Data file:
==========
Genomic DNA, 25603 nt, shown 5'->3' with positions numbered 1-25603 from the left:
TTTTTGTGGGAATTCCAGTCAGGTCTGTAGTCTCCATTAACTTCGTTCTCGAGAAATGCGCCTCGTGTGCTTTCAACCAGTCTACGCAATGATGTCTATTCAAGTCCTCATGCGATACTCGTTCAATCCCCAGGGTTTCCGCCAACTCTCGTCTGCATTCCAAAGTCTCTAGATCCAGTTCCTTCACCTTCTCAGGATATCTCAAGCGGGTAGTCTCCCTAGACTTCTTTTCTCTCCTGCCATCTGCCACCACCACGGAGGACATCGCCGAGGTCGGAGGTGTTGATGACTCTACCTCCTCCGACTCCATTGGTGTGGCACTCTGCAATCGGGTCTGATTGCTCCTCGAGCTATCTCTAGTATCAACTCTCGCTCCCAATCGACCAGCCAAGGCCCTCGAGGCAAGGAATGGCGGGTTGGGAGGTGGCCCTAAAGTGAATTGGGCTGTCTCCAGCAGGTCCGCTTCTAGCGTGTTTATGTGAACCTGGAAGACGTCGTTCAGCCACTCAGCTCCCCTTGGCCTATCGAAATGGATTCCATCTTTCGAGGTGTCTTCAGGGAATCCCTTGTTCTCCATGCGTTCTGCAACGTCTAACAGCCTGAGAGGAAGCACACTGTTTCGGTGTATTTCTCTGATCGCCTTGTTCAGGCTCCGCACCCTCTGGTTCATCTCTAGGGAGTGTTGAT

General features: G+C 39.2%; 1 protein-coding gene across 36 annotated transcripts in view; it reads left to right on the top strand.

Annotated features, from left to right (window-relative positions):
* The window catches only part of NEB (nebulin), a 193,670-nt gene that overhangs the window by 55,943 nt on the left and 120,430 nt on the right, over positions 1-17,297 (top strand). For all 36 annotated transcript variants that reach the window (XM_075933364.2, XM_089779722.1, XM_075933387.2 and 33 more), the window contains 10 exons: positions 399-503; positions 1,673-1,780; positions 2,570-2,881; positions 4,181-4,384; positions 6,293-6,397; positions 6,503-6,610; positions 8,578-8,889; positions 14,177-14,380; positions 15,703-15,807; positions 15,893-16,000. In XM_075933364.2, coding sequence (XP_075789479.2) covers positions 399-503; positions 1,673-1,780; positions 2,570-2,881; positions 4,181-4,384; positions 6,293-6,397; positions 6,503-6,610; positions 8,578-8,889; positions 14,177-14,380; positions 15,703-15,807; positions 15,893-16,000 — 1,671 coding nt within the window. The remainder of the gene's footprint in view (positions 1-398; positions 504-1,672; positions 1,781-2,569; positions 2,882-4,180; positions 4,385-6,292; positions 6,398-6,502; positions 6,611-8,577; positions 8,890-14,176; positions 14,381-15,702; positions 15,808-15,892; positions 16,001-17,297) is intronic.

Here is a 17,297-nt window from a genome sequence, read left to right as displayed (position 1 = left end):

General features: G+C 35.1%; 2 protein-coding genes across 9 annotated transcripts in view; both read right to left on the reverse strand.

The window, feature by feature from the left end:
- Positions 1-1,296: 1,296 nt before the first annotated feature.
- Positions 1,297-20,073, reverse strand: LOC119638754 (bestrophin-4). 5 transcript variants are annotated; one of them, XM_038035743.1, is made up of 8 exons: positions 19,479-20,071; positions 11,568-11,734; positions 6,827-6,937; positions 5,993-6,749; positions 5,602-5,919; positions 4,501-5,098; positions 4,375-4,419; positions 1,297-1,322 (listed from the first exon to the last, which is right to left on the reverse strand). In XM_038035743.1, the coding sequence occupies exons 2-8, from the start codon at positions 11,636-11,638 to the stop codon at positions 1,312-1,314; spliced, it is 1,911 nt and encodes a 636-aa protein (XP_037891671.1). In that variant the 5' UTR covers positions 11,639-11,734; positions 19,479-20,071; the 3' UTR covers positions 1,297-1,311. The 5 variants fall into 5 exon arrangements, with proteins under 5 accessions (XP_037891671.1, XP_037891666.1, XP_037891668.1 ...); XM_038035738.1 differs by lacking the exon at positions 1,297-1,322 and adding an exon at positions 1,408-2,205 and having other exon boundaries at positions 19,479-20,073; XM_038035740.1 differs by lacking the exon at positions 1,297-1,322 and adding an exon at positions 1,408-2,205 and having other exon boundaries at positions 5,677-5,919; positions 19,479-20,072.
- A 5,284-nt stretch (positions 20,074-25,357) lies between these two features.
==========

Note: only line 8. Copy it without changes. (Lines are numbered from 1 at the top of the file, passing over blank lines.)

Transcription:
The window, feature by feature from the left end: